BILL: So what was the alternative they suggested? Just an outright sale of the practice as opposed to this slower succession plan?
KAREN: Yeah, in our business, the only thing, you know, we do a lot of insurance work as well as investment work. And the only piece we can really sell is the investment piece of it. And so that would be the ultimate alternative, would just be to sell it to somebody who doesn’t even know who your client’s are.
BILL: Right. And sometimes that works sometimes that doesn’t work for the clients or the advisers. Neill, how did you meet Karen? What were you doing when you met her? What attracted you to the possibility of working with a more senior and very successful advisor? Tell me about the beginnings.
NEILL: I came into the business as a client first with a gentleman who used to work with Karen as a mentor years before me.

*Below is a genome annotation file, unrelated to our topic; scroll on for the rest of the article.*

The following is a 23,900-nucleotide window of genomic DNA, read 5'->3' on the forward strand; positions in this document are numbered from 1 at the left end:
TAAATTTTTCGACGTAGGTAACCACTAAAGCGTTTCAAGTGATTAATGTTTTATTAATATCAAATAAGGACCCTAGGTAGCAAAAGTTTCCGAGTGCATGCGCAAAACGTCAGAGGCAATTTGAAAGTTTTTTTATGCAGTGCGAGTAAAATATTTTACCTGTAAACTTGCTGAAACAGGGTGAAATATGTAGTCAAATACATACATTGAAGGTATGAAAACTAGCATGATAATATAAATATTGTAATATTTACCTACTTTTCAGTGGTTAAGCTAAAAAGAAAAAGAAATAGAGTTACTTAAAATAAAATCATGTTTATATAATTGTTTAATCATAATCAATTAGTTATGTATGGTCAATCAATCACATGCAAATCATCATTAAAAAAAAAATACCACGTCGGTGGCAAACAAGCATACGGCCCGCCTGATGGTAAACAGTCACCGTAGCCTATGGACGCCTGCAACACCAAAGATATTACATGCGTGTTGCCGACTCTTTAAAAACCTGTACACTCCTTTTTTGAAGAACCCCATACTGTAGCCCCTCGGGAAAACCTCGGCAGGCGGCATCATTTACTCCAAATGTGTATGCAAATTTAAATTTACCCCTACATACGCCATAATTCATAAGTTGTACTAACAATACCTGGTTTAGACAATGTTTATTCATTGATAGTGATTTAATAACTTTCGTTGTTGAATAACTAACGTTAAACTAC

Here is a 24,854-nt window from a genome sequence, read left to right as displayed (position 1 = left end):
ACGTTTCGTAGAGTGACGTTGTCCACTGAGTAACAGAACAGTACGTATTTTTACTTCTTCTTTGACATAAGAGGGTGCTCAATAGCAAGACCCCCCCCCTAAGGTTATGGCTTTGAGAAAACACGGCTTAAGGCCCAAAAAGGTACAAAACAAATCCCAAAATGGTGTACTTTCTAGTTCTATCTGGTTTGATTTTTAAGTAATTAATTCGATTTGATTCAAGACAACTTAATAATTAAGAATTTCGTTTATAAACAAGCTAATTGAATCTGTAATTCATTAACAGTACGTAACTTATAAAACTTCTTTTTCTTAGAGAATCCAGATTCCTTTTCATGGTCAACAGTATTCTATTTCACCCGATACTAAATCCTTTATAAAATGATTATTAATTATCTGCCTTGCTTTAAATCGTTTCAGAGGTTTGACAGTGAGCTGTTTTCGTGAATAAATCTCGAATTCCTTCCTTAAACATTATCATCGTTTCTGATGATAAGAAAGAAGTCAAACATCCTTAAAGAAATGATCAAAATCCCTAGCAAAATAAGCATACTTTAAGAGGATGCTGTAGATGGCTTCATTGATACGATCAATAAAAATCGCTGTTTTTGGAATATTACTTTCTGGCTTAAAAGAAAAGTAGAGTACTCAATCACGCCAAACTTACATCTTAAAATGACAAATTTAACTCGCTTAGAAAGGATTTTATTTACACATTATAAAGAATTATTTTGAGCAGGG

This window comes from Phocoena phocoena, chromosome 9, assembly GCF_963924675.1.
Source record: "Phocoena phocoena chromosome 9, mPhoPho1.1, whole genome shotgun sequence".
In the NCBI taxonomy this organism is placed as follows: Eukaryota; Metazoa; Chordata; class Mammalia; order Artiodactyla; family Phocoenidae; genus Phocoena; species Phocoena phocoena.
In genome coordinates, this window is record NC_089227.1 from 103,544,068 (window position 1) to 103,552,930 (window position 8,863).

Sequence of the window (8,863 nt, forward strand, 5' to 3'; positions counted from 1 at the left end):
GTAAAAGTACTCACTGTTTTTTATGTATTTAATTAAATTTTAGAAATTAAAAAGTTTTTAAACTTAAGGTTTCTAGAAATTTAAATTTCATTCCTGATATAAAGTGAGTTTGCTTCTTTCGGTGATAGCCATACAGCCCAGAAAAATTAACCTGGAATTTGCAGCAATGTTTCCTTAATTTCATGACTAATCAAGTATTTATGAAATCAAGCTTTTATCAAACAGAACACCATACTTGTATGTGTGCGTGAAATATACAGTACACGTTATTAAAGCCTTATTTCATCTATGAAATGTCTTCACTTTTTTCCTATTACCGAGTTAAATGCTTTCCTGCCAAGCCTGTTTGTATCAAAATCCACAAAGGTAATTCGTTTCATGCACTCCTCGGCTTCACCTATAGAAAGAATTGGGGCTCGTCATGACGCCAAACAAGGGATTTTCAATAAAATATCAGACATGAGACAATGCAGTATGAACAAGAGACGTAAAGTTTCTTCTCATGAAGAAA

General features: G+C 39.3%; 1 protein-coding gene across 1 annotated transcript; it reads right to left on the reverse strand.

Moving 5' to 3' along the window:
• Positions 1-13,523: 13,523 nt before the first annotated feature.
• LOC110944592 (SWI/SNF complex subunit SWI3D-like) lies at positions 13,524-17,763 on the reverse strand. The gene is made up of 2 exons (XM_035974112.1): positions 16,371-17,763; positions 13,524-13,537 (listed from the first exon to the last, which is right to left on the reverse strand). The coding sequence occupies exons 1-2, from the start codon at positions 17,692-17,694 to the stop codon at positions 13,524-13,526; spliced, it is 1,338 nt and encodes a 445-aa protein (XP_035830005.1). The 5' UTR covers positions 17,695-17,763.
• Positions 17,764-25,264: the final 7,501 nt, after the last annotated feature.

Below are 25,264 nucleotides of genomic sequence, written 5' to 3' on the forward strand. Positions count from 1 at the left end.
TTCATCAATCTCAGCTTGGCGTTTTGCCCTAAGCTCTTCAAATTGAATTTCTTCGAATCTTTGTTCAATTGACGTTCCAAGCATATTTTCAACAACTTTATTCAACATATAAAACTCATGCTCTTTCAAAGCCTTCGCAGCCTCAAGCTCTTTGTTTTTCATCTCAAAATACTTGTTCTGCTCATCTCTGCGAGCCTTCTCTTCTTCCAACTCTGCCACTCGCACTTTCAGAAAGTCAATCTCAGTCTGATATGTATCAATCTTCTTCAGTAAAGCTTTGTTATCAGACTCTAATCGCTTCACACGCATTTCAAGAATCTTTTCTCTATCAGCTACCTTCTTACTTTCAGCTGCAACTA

And so my conversations with him were along the lines of who is in this business that’s very successful already. And how do I talk to them? Because like Karen just said, I don’t want to reinvent the wheel either. And I was starting a little bit later, so to speak, in the business, having had another business.
So I wanted to really kind of ramp up quickly and he introduced me to Karen and told me who Karen was. And I walked down the hall to go meet her, per say. And that’s kind of how it all came together as a moment in time, just to have a conversation. And then the funny part about that is she said, well, you’re brand new, come talk to me in a couple of years, which is why my 11 years in the business didn’t start out with Karen, to begin with. There was a bit of time where I had to figure things out on my own.
BILL: And Karen, tell me about that. I mean, some advisors will bring in someone green to the business as a junior advisor for the possibility of succession.
But you wanted Neill to get a little more experience under his belt. Tell me your thoughts on that.